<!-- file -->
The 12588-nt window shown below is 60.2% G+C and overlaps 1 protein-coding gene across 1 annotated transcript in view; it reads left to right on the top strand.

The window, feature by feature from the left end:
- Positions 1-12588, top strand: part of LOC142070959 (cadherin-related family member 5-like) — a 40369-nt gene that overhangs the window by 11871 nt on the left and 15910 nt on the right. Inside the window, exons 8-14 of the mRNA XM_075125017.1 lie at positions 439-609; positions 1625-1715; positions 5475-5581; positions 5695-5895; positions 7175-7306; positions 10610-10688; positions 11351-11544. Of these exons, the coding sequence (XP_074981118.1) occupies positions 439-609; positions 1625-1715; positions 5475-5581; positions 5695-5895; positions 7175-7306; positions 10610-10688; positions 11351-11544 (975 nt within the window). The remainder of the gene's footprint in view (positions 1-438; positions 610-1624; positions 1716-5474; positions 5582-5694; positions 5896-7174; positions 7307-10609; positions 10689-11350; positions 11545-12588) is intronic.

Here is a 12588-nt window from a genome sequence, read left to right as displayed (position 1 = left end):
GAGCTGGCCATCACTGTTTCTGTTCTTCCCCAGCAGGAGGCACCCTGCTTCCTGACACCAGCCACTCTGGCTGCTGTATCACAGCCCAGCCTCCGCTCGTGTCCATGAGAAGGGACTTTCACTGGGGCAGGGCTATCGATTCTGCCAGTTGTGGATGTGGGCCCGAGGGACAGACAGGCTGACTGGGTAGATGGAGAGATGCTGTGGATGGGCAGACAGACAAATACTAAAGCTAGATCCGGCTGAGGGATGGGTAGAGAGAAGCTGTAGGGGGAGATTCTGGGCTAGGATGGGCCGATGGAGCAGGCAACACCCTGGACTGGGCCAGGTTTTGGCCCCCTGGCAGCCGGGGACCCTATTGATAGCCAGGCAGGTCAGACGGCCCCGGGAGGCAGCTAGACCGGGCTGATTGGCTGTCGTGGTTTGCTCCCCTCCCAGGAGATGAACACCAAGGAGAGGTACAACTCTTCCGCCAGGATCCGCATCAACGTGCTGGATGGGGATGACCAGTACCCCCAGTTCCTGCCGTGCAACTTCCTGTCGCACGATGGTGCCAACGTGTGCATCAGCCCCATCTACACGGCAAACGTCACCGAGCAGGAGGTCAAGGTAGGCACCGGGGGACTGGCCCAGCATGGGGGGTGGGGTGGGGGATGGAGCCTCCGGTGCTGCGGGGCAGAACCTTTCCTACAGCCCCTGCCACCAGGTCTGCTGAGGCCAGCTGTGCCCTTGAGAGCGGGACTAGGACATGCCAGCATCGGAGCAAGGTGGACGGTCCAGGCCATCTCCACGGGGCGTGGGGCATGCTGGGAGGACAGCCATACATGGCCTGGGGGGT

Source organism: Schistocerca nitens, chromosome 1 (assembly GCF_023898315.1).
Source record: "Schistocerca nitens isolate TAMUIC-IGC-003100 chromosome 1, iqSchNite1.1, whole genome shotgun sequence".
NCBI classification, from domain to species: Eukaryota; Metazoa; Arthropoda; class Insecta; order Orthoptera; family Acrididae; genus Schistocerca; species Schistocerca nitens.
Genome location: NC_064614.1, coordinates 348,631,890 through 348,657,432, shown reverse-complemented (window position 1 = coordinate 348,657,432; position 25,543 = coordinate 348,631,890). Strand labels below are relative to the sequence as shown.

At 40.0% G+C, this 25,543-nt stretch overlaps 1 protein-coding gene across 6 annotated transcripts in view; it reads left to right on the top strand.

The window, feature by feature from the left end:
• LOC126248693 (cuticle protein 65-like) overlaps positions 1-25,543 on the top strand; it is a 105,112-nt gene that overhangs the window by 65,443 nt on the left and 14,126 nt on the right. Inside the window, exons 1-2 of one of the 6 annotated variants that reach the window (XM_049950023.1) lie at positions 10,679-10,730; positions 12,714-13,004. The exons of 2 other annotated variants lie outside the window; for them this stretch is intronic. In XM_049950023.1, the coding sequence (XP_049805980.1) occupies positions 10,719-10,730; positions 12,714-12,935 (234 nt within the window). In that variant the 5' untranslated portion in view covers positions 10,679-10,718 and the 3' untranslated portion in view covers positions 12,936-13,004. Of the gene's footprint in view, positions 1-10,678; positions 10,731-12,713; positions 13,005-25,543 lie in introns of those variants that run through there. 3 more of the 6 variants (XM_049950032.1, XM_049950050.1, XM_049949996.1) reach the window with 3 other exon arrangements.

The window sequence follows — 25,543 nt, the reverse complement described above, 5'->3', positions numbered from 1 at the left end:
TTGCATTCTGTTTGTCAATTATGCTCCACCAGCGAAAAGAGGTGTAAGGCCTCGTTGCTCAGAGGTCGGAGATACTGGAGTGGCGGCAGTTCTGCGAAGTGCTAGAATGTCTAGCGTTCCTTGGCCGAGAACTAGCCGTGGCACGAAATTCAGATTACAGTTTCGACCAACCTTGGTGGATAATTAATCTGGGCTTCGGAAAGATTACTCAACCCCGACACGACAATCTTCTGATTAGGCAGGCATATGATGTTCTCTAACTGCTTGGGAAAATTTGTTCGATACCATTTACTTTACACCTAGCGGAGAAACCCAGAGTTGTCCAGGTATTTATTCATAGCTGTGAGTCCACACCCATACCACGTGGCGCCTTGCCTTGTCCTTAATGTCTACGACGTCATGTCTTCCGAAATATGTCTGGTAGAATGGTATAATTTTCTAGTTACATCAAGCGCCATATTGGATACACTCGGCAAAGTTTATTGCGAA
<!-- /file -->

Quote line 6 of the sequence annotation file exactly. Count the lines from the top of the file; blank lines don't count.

Source organism: Schistocerca nitens, chromosome 1 (assembly GCF_023898315.1).